Romans 1:1
Parallel Verses
New American Standard Bible
Paul, a bond-servant of Christ Jesus, called as an apostle, set apart for the gospel of God,

King James Bible
Paul, a servant of Jesus Christ, called to be an apostle, separated unto the gospel of God,

Darby Bible Translation
Paul, bondman of Jesus Christ, a called apostle, separated to God's glad tidings,

World English Bible
Paul, a servant of Jesus Christ, called to be an apostle, set apart for the Good News of God,

Young's Literal Translation
Paul, a servant of Jesus Christ, a called apostle, having been separated to the good news of God --

Romans 1:1 Parallel
Commentary
Barnes' Notes on the Bible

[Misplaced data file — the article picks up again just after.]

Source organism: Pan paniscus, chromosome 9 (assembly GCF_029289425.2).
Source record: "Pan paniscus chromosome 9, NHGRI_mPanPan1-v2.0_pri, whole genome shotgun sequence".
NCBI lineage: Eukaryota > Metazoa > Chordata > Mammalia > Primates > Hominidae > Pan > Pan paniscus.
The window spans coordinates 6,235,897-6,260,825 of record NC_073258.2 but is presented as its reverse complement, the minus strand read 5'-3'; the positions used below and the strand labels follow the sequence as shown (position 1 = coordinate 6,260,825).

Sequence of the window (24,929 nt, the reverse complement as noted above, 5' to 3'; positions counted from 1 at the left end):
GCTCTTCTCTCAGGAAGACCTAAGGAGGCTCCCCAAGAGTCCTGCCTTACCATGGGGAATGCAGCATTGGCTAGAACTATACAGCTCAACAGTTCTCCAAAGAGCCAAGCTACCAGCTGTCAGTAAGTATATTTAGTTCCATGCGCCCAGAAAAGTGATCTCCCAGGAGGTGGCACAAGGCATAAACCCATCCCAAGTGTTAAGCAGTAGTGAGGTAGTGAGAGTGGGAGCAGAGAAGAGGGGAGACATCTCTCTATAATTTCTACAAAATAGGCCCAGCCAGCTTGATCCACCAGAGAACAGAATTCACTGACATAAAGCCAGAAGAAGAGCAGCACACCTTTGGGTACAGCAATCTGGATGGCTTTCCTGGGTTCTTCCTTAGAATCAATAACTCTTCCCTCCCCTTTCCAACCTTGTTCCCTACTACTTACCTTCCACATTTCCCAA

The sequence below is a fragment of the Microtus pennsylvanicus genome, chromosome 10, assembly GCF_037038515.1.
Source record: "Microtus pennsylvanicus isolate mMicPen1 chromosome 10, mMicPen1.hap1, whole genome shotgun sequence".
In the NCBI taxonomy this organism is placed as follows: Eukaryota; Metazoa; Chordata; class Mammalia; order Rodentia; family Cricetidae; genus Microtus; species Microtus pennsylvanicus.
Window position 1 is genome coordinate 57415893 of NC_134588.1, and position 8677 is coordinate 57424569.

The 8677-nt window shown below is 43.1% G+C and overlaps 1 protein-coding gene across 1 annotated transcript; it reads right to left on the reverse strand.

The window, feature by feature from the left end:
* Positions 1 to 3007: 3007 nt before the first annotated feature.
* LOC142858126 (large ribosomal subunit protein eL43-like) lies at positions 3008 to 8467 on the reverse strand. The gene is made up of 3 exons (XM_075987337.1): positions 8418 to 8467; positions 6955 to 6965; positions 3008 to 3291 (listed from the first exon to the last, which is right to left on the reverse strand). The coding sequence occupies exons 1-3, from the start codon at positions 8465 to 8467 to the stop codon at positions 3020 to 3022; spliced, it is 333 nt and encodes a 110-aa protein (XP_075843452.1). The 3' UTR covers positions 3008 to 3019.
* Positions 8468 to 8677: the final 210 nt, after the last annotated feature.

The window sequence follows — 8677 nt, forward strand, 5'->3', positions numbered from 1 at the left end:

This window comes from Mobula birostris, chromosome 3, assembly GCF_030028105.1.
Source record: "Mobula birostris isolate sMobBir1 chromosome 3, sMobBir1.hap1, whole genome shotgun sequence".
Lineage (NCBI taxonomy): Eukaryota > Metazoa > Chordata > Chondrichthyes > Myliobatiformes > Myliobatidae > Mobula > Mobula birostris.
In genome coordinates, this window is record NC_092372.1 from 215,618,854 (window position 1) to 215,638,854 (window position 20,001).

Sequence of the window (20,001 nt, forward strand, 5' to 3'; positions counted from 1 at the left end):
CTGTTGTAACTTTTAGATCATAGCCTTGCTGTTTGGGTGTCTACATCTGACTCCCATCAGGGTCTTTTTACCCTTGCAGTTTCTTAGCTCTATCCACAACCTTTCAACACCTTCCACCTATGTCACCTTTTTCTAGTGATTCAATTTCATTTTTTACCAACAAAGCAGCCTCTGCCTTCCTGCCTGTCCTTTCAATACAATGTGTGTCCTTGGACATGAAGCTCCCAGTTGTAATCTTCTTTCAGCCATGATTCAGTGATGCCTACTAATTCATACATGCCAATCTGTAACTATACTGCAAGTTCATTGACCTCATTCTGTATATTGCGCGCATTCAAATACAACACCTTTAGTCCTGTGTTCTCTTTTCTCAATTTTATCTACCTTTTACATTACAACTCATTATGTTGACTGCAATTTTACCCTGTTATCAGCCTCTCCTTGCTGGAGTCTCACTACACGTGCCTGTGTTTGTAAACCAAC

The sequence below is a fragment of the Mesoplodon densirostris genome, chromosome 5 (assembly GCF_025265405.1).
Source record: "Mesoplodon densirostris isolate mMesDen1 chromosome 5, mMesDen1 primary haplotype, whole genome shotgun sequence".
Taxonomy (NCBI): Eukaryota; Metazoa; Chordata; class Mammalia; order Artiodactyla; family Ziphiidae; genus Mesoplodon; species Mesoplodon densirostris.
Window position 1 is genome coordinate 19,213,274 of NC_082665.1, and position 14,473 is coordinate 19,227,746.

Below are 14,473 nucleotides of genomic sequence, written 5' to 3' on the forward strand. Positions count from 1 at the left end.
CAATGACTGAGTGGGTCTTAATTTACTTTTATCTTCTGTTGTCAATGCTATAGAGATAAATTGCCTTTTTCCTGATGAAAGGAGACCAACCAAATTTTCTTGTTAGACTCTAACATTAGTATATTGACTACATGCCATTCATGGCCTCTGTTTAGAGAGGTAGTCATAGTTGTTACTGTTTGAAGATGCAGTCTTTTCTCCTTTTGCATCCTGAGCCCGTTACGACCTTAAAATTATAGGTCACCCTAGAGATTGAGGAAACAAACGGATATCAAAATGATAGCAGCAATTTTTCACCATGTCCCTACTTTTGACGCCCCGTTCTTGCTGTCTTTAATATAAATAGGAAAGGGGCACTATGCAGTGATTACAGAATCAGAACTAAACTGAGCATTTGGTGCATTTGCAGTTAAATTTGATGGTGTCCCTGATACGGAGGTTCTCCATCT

Paul - The original name of the author of this Epistle was "Saul." Acts 7:58; Acts 7:1; Acts 8:1, etc. This was changed to Paul (see the note at Acts 13:9), and by this name he is generally known in the New Testament. The reason why he assumed this name is not certainly known. It was, however, in accordance with the custom of the times; see the note at Acts 13:9. The name Saul was Hebrew; the name Paul was Roman. In addressing a letter to the Romans, he would naturally make use of the name to which they were accustomed, and which would excite no prejudice among them. The ancient custom was to begin an epistle with the name of the writer, as Cicero to Varro, etc. We record the name at the end. It may be remarked, however, that the placing the name of the writer at the beginning of an epistle was always done, and is still, when the letter was one of authority, or when it conferred any special privileges. Thus, in the proclamation of Cyrus Ezra 1:2, "Thus saith Cyrus, king of Persia," etc.; see also Ezra 4:11; Ezra 7:12. "Artaxerxes, king of kings, unto Ezra the priest," etc. Daniel 4:1. The commencement of a letter by an apostle to a Christian church in this manner was especially proper as indicating authority.